“Today marks the beginning of a new era in health care,” continued Slaughter. “Americans can finally take advantage of the tremendous potential of genetic research without the fear that their own genetic information will be used against them.”
Just a few weeks ago, GINA received overwhelming support in both the Senate, with a unanimous vote of approval, and the House of Representatives, where the legislation was passed by a landslide vote of 414-1.
”Individuals no longer have to worry about being discriminated against on the basis of their genetic information, and with this assurance, the promise of genetic testing and disease management and prevention can be realized more fully,” stated Sharon Terry, president of the Coalition and CEO of Genetic Alliance (http://www.geneticalliance.org/).“We applaud our champions on the Hill who have worked tirelessly to pass this important legislation. It is now our responsibility to make sure the public knows that these new protections are in place.”
The health insurance protections offered by GINA are expected to roll out 12 months after the bill is signed, whereas the employment protections will be fully realized in 18 months.
“Now that GINA has been approved and signed into federal law by the President, American health care consumers and employees will no longer have to fear the adverse effects of being tested to determine their risk status for genetic diseases,” said Joann Boughman, Ph.D., executive vice president of the American Society of Human Genetics (http://www.ashg.org/) and a member of the Coalition’s executive committee. “Once this legislation has taken effect, clinicians will be able to order genetic tests for patients and their families in a manner that ensures the full realization of the advantages of personalized medicine models, while easing patients’ concerns about the risk of genetic discrimination by insurance companies and employers based on this data.”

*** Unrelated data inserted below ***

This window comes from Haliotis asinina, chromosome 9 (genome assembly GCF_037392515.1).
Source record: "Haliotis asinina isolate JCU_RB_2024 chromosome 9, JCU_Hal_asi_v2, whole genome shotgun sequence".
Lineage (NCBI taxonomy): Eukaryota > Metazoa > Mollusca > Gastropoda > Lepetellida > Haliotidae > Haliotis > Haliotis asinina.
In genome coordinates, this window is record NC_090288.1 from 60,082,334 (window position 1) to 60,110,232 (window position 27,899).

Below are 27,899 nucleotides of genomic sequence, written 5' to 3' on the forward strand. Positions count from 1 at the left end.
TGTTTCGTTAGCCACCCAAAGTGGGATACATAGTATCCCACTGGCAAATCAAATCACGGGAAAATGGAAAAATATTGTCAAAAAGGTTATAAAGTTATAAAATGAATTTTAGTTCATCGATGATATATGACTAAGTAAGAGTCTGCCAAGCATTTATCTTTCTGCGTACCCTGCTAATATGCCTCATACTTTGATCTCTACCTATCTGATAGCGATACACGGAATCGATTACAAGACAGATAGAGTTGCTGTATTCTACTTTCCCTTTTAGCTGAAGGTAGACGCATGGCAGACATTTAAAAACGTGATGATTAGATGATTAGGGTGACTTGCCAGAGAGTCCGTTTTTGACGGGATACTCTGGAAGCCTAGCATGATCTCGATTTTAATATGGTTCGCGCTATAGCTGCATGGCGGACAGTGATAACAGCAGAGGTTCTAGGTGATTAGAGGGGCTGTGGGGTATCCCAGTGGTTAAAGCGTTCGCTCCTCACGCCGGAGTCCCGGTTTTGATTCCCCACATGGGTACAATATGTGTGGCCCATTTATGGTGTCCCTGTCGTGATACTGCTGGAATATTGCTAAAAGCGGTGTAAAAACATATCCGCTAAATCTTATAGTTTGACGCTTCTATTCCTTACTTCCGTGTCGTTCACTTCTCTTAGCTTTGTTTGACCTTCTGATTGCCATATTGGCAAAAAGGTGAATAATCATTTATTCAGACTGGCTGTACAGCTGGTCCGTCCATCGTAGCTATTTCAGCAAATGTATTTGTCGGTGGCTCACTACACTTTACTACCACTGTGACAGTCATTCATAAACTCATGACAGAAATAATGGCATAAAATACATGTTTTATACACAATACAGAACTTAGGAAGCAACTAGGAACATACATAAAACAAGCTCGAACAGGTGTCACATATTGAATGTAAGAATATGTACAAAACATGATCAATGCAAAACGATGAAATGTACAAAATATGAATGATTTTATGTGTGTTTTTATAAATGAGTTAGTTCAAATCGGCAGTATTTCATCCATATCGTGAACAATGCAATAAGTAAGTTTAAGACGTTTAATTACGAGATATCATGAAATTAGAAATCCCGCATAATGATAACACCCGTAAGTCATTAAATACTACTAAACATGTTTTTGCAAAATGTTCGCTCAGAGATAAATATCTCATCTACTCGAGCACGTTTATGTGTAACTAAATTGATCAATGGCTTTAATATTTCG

Specifically, the legislation protects against genetic discrimination by health insurers or employers by:
• Prohibiting group health plans and issuers offering coverage on the group or individual market from basing eligibility determinations or adjusting premiums or contributions on the basis of genetic information. They cannot request, require or purchase the results of genetic tests, or disclose genetic information.
• Prohibiting issuers of Medigap policies from adjusting pricing or conditioning eligibility on the basis of genetic information. They cannot request, require or purchase the results of genetic tests, or disclose genetic information.
• Prohibiting employers from firing, refusing to hire, or otherwise discriminating with respect to compensation, terms, conditions or privileges of employment. Employers may not request, require or purchase genetic information, and may not disclose genetic information. Similar provisions apply to employment agencies and labor organizations.